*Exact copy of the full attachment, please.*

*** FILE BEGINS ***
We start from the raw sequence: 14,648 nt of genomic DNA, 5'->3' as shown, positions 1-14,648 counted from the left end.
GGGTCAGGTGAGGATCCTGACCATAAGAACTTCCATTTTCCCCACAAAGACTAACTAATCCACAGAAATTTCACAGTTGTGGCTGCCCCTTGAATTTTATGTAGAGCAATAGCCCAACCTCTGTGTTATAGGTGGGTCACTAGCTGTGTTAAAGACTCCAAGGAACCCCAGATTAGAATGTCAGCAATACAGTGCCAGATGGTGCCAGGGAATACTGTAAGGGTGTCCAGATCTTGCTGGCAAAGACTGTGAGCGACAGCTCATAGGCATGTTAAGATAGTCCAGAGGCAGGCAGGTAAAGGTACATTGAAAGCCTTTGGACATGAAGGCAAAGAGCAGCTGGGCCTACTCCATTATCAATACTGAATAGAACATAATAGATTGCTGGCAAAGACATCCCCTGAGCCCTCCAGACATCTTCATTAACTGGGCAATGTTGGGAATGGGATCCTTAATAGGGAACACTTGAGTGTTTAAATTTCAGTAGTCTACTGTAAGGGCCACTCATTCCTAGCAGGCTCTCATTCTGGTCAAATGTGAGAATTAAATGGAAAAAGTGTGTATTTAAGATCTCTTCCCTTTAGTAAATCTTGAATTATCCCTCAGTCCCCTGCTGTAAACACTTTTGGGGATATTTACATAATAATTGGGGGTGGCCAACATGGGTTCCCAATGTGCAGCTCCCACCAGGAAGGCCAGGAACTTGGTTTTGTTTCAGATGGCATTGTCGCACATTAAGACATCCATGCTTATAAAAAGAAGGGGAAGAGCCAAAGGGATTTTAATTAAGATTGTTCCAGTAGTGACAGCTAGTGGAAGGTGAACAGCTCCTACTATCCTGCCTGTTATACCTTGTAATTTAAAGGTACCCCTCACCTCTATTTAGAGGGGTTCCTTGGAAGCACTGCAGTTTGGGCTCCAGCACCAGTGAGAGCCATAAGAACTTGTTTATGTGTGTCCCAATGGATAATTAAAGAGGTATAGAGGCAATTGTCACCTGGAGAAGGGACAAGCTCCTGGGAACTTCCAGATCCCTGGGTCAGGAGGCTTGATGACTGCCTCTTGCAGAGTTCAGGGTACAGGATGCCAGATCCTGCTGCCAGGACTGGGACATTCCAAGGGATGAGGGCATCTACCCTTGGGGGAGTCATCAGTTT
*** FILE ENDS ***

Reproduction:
We start from the raw sequence: 14,648 nt of genomic DNA, 5'->3' as shown, positions 1-14,648 counted from the left end.
GGGTCAGGTGAGGATCCTGACCATAAGAACTTCCATTTTCCCCACAAAGACTAACTAATCCACAGAAATTTCACAGTTGTGGCTGCCCCTTGAATTTTATGTAGAGCAATAGCCCAACCTCTGTGTTATAGGTGGGTCACTAGCTGTGTTAAAGACTCCAAGGAACCCCAGATTAGAATGTCAGCAATACAGTGCCAGATGGTGCCAGGGAATACTGTAAGGGTGTCCAGATCTTGCTGGCAAAGACTGTGAGCGACAGCTCATAGGCATGTTAAGATAGTCCAGAGGCAGGCAGGTAAAGGTACATTGAAAGCCTTTGGACATGAAGGCAAAGAGCAGCTGGGCCTACTCCATTATCAATACTGAATAGAACATAATAGATTGCTGGCAAAGACATCCCCTGAGCCCTCCAGACATCTTCATTAACTGGGCAATGTTGGGAATGGGATCCTTAATAGGGAACACTTGAGTGTTTAAATTTCAGTAGTCTACTGTAAGGGCCACTCATTCCTAGCAGGCTCTCATTCTGGTCAAATGTGAGAATTAAATGGAAAAAGTGTGTATTTAAGATCTCTTCCCTTTAGTAAATCTTGAATTATCCCTCAGTCCCCTGCTGTAAACACTTTTGGGGATATTTACATAATAATTGGGGGTGGCCAACATGGGTTCCCAATGTGCAGCTCCCACCAGGAAGGCCAGGAACTTGGTTTTGTTTCAGATGGCATTGTCGCACATTAAGACATCCATGCTTATAAAAAGAAGGGGAAGAGCCAAAGGGATTTTAATTAAGATTGTTCCAGTAGTGACAGCTAGTGGAAGGTGAACAGCTCCTACTATCCTGCCTGTTATACCTTGTAATTTAAAGGTACCCCTCACCTCTATTTAGAGGGGTTCCTTGGAAGCACTGCAGTTTGGGCTCCAGCACCAGTGAGAGCCATAAGAACTTGTTTATGTGTGTCCCAATGGATAATTAAAGAGGTATAGAGGCAATTGTCACCTGGAGAAGGGACAAGCTCCTGGGAACTTCCAGATCCCTGGGTCAGGAGGCTTGATGACTGCCTCTTGCAGAGTTCAGGGTACAGGATGCCAGATCCTGCTGCCAGGACTGGGACATTCCAAGGGATGAGGGCATCTACCCTTGGGGGAGTCATCAGTTT